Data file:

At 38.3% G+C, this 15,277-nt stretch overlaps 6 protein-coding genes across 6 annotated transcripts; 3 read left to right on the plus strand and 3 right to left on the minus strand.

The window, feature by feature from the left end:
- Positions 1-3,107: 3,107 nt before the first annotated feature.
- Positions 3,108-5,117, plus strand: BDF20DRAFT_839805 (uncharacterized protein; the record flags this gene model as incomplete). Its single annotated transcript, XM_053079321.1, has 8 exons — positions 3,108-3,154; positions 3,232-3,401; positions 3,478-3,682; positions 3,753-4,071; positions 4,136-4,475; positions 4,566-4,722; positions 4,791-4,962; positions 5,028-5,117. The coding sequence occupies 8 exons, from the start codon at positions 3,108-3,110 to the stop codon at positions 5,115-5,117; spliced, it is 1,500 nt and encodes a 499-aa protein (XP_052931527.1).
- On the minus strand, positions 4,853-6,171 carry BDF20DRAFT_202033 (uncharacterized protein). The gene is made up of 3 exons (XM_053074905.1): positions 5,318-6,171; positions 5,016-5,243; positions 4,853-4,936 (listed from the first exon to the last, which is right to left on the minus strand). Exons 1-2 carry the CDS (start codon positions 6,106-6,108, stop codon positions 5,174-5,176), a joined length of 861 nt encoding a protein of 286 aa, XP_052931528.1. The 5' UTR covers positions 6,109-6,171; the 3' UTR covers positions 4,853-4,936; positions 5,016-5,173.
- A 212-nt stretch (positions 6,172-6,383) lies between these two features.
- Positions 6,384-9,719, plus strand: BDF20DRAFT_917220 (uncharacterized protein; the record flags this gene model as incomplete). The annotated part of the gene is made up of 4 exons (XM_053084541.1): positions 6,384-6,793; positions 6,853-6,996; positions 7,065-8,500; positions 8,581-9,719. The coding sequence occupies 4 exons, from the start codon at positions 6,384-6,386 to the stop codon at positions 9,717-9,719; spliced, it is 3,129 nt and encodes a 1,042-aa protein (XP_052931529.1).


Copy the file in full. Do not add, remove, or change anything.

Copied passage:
At 38.3% G+C, this 15,277-nt stretch overlaps 6 protein-coding genes across 6 annotated transcripts; 3 read left to right on the plus strand and 3 right to left on the minus strand.

The window, feature by feature from the left end:
- Positions 1-3,107: 3,107 nt before the first annotated feature.
- Positions 3,108-5,117, plus strand: BDF20DRAFT_839805 (uncharacterized protein; the record flags this gene model as incomplete). Its single annotated transcript, XM_053079321.1, has 8 exons — positions 3,108-3,154; positions 3,232-3,401; positions 3,478-3,682; positions 3,753-4,071; positions 4,136-4,475; positions 4,566-4,722; positions 4,791-4,962; positions 5,028-5,117. The coding sequence occupies 8 exons, from the start codon at positions 3,108-3,110 to the stop codon at positions 5,115-5,117; spliced, it is 1,500 nt and encodes a 499-aa protein (XP_052931527.1).
- On the minus strand, positions 4,853-6,171 carry BDF20DRAFT_202033 (uncharacterized protein). The gene is made up of 3 exons (XM_053074905.1): positions 5,318-6,171; positions 5,016-5,243; positions 4,853-4,936 (listed from the first exon to the last, which is right to left on the minus strand). Exons 1-2 carry the CDS (start codon positions 6,106-6,108, stop codon positions 5,174-5,176), a joined length of 861 nt encoding a protein of 286 aa, XP_052931528.1. The 5' UTR covers positions 6,109-6,171; the 3' UTR covers positions 4,853-4,936; positions 5,016-5,173.
- A 212-nt stretch (positions 6,172-6,383) lies between these two features.
- Positions 6,384-9,719, plus strand: BDF20DRAFT_917220 (uncharacterized protein; the record flags this gene model as incomplete). The annotated part of the gene is made up of 4 exons (XM_053084541.1): positions 6,384-6,793; positions 6,853-6,996; positions 7,065-8,500; positions 8,581-9,719. The coding sequence occupies 4 exons, from the start codon at positions 6,384-6,386 to the stop codon at positions 9,717-9,719; spliced, it is 3,129 nt and encodes a 1,042-aa protein (XP_052931529.1).